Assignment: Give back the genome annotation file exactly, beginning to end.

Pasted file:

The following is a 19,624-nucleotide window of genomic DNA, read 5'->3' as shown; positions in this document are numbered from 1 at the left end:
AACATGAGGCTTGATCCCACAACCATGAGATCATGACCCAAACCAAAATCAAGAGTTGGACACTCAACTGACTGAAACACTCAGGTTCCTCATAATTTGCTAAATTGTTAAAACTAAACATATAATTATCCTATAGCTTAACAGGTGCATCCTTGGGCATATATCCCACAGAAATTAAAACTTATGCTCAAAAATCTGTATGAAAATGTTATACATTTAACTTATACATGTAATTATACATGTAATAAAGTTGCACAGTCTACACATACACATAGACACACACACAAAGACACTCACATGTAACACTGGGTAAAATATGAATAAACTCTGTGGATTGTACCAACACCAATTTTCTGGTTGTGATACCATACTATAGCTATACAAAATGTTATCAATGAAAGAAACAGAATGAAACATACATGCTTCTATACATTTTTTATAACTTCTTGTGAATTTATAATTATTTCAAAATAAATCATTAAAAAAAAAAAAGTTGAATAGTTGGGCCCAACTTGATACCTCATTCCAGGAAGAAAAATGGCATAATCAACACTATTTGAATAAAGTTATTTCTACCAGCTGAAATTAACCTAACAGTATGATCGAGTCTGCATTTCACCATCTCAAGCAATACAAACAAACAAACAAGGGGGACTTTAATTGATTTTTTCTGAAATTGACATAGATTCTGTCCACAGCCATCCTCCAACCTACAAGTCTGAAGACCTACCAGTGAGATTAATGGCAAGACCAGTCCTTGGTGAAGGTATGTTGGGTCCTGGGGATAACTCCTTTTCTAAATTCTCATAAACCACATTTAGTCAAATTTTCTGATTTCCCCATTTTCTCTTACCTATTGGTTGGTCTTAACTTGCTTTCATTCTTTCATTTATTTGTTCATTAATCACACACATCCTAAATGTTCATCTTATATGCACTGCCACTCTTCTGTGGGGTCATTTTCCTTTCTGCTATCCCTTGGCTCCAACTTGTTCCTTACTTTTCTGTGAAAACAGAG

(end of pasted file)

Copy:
The following is a 19,624-nucleotide window of genomic DNA, read 5'->3' as shown; positions in this document are numbered from 1 at the left end:
AACATGAGGCTTGATCCCACAACCATGAGATCATGACCCAAACCAAAATCAAGAGTTGGACACTCAACTGACTGAAACACTCAGGTTCCTCATAATTTGCTAAATTGTTAAAACTAAACATATAATTATCCTATAGCTTAACAGGTGCATCCTTGGGCATATATCCCACAGAAATTAAAACTTATGCTCAAAAATCTGTATGAAAATGTTATACATTTAACTTATACATGTAATTATACATGTAATAAAGTTGCACAGTCTACACATACACATAGACACACACACAAAGACACTCACATGTAACACTGGGTAAAATATGAATAAACTCTGTGGATTGTACCAACACCAATTTTCTGGTTGTGATACCATACTATAGCTATACAAAATGTTATCAATGAAAGAAACAGAATGAAACATACATGCTTCTATACATTTTTTATAACTTCTTGTGAATTTATAATTATTTCAAAATAAATCATTAAAAAAAAAAAAGTTGAATAGTTGGGCCCAACTTGATACCTCATTCCAGGAAGAAAAATGGCATAATCAACACTATTTGAATAAAGTTATTTCTACCAGCTGAAATTAACCTAACAGTATGATCGAGTCTGCATTTCACCATCTCAAGCAATACAAACAAACAAACAAGGGGGACTTTAATTGATTTTTTCTGAAATTGACATAGATTCTGTCCACAGCCATCCTCCAACCTACAAGTCTGAAGACCTACCAGTGAGATTAATGGCAAGACCAGTCCTTGGTGAAGGTATGTTGGGTCCTGGGGATAACTCCTTTTCTAAATTCTCATAAACCACATTTAGTCAAATTTTCTGATTTCCCCATTTTCTCTTACCTATTGGTTGGTCTTAACTTGCTTTCATTCTTTCATTTATTTGTTCATTAATCACACACATCCTAAATGTTCATCTTATATGCACTGCCACTCTTCTGTGGGGTCATTTTCCTTTCTGCTATCCCTTGGCTCCAACTTGTTCCTTACTTTTCTGTGAAAACAGAG